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  • Joint pain brought on and exacerbated by activity and relieved with rest.
  • Stiffness that is self-limited upon awakening in the morning or when rising from a seated position after an extended period of inactivity.
  • Absence of prominent constitutional symptoms.
  • Examination notable for increased bony prominence at the joint margins, crepitus or a grating sensation upon joint manipulation, and tenderness over the joint line of the symptomatic joint.
  • Diagnosis supported by radiographic features of joint-space narrowing and spur (or osteophyte) formation.

Osteoarthritis is the leading cause of arthritis in the adult American population and affects an estimated 27 million people in the United States. Joint pain is a frequent symptom that often prompts a patient to seek medical attention; osteoarthritis figures prominently in the differential diagnosis. The challenge for clinicians is to identify correctly the cause of the patient’s pain and to initiate appropriate therapy, both pharmacologic and nonpharmacologic. Synonymous with degenerative joint disease, osteoarthritis is characterized by joint pain related to use, self-limited morning stiffness, an audible grating sound or crepitus on palpation, the presence of tenderness over the affected joint on palpation, and frequently reduction in joint range of motion.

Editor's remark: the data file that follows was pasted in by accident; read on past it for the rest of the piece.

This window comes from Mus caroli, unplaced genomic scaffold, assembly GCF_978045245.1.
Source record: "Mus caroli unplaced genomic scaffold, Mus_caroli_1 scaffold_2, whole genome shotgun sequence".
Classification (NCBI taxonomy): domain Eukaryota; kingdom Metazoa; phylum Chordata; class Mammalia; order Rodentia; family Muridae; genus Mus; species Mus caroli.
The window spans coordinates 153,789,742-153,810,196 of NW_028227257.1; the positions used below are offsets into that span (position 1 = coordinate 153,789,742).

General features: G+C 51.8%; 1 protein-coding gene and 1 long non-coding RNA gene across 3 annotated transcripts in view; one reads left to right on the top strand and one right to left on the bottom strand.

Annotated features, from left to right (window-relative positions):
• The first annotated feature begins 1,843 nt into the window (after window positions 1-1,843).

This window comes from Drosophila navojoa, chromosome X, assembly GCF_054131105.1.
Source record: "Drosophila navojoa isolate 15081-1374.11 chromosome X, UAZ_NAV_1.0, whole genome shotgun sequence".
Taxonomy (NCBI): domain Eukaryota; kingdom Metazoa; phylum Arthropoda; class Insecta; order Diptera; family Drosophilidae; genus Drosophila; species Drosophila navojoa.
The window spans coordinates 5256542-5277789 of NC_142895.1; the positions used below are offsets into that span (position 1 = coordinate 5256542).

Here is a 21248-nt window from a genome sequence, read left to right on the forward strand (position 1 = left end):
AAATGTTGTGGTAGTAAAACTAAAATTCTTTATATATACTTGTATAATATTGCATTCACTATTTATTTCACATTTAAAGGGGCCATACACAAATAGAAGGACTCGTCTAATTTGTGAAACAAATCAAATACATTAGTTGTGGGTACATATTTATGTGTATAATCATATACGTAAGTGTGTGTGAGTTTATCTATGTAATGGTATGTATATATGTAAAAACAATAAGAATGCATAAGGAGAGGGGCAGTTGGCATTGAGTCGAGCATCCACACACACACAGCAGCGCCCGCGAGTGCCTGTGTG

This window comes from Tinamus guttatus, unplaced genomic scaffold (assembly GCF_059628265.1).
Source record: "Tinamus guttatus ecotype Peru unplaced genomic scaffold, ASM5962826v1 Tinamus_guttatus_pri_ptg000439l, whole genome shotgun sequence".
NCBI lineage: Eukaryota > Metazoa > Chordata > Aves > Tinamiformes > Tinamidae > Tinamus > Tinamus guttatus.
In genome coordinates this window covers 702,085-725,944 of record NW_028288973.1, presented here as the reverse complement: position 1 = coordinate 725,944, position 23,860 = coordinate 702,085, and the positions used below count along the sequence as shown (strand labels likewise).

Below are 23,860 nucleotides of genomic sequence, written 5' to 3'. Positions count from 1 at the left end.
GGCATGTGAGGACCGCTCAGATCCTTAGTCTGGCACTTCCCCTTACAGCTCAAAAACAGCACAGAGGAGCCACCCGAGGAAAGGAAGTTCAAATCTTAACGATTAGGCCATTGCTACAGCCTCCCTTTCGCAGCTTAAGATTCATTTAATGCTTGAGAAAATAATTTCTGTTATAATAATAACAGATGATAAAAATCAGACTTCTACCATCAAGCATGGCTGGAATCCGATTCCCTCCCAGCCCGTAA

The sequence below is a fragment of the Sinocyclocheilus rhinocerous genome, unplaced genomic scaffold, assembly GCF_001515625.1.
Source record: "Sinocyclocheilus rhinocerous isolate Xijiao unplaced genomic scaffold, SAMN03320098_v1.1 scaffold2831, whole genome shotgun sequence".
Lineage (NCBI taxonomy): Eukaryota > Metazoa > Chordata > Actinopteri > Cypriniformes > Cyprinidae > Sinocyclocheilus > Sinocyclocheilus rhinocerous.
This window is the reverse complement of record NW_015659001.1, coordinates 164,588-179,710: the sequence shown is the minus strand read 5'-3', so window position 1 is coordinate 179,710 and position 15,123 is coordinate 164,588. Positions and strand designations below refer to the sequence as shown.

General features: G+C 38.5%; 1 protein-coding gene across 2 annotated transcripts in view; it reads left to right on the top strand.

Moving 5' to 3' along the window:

Characteristic sites of involvement in the peripheral skeleton include the hand (distal interphalangeal [DIP] joint, proximal interphalangeal [PIP] joint, and first carpometacarpal joint) (Figure 43–1), knee (Figure 43–2), and hip (Figure 43–3). Constitutional symptoms are absent. The diagnosis of osteoarthritis can usually be made easily and confidently based on the history and examination alone. The bedside diagnosis of osteoarthritis can be supported by plain radiography.

Figure 43–1.

Radiograph of a hand showing osteoarthritis of the distal interphalangeal (DIP), proximal interphalangeal (PIP), and first carpometacarpal (CMC) joints. Note the joint-space narrowing of the DIP and PIP joints compared to the metacarpophalangeal joints, as well as the bony sclerosis (eburnation) of all joints involved by the osteoarthritis process.

Figure 43–2.

Knee osteoarthritis with medial joint-space narrowing and osteophytes.

Figure 43–3.

Right hip osteoarthritis. Note the joint-space narrowing of the superior portion of the involved joint, compared to the same portion of the opposite joint.

At the population level, osteoarthritis results in substantial morbidity and disability, particularly among the elderly. It is the leading indication for several hundred thousand knee and hip replacement surgeries performed each year in the United States. Therefore, much effort has been invested in improving the understanding of the epidemiology of this disorder, including identifying the risk factors that predispose persons to osteoarthritis, especially ones that are reversible or modifiable.

Several factors heighten the risk of incident osteoarthritis, including age, gender, joint injury, and obesity. Although the clinical manifestations of osteoarthritis can ...

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